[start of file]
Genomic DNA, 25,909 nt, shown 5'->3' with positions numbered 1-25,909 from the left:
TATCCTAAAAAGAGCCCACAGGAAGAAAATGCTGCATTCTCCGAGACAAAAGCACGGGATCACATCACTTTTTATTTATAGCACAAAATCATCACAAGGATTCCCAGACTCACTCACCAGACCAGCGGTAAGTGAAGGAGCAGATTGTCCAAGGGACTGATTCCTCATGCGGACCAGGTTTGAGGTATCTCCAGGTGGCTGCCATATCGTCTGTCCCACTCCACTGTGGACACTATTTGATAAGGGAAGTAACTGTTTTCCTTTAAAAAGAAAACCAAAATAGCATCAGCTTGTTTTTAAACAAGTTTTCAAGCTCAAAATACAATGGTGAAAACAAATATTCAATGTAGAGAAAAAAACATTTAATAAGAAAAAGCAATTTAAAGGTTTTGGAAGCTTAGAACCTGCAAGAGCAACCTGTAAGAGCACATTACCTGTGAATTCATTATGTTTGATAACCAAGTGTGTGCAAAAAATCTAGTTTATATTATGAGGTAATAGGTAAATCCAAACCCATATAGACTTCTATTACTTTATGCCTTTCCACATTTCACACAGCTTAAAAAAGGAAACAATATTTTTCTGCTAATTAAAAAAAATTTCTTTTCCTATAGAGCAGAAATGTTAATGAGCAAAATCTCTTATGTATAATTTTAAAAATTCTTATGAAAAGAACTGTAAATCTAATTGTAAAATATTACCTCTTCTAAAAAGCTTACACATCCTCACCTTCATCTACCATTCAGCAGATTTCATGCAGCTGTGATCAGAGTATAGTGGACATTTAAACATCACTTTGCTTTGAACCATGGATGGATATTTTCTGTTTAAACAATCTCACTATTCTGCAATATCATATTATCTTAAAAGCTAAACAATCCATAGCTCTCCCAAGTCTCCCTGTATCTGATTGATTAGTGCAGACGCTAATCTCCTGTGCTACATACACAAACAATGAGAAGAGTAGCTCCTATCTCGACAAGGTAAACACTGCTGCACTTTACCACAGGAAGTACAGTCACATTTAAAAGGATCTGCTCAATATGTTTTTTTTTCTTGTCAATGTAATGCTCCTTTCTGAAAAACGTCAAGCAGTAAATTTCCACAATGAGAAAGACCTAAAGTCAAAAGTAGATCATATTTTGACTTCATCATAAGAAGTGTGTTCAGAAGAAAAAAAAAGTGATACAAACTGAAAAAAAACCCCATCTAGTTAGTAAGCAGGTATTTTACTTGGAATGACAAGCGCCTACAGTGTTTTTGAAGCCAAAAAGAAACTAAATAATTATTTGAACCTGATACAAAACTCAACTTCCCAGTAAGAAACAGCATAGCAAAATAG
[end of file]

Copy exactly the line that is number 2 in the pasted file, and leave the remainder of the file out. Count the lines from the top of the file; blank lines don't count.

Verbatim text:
TATCCTAAAAAGAGCCCACAGGAAGAAAATGCTGCATTCTCCGAGACAAAAGCACGGGATCACATCACTTTTTATTTATAGCACAAAATCATCACAAGGATTCCCAGACTCACTCACCAGACCAGCGGTAAGTGAAGGAGCAGATTGTCCAAGGGACTGATTCCTCATGCGGACCAGGTTTGAGGTATCTCCAGGTGGCTGCCATATCGTCTGTCCCACTCCACTGTGGACACTATTTGATAAGGGAAGTAACTGTTTTCCTTTAAAAAGAAAACCAAAATAGCATCAGCTTGTTTTTAAACAAGTTTTCAAGCTCAAAATACAATGGTGAAAACAAATATTCAATGTAGAGAAAAAAACATTTAATAAGAAAAAGCAATTTAAAGGTTTTGGAAGCTTAGAACCTGCAAGAGCAACCTGTAAGAGCACATTACCTGTGAATTCATTATGTTTGATAACCAAGTGTGTGCAAAAAATCTAGTTTATATTATGAGGTAATAGGTAAATCCAAACCCATATAGACTTCTATTACTTTATGCCTTTCCACATTTCACACAGCTTAAAAAAGGAAACAATATTTTTCTGCTAATTAAAAAAAATTTCTTTTCCTATAGAGCAGAAATGTTAATGAGCAAAATCTCTTATGTATAATTTTAAAAATTCTTATGAAAAGAACTGTAAATCTAATTGTAAAATATTACCTCTTCTAAAAAGCTTACACATCCTCACCTTCATCTACCATTCAGCAGATTTCATGCAGCTGTGATCAGAGTATAGTGGACATTTAAACATCACTTTGCTTTGAACCATGGATGGATATTTTCTGTTTAAACAATCTCACTATTCTGCAATATCATATTATCTTAAAAGCTAAACAATCCATAGCTCTCCCAAGTCTCCCTGTATCTGATTGATTAGTGCAGACGCTAATCTCCTGTGCTACATACACAAACAATGAGAAGAGTAGCTCCTATCTCGACAAGGTAAACACTGCTGCACTTTACCACAGGAAGTACAGTCACATTTAAAAGGATCTGCTCAATATGTTTTTTTTTCTTGTCAATGTAATGCTCCTTTCTGAAAAACGTCAAGCAGTAAATTTCCACAATGAGAAAGACCTAAAGTCAAAAGTAGATCATATTTTGACTTCATCATAAGAAGTGTGTTCAGAAGAAAAAAAAAGTGATACAAACTGAAAAAAAACCCCATCTAGTTAGTAAGCAGGTATTTTACTTGGAATGACAAGCGCCTACAGTGTTTTTGAAGCCAAAAAGAAACTAAATAATTATTTGAACCTGATACAAAACTCAACTTCCCAGTAAGAAACAGCATAGCAAAATAG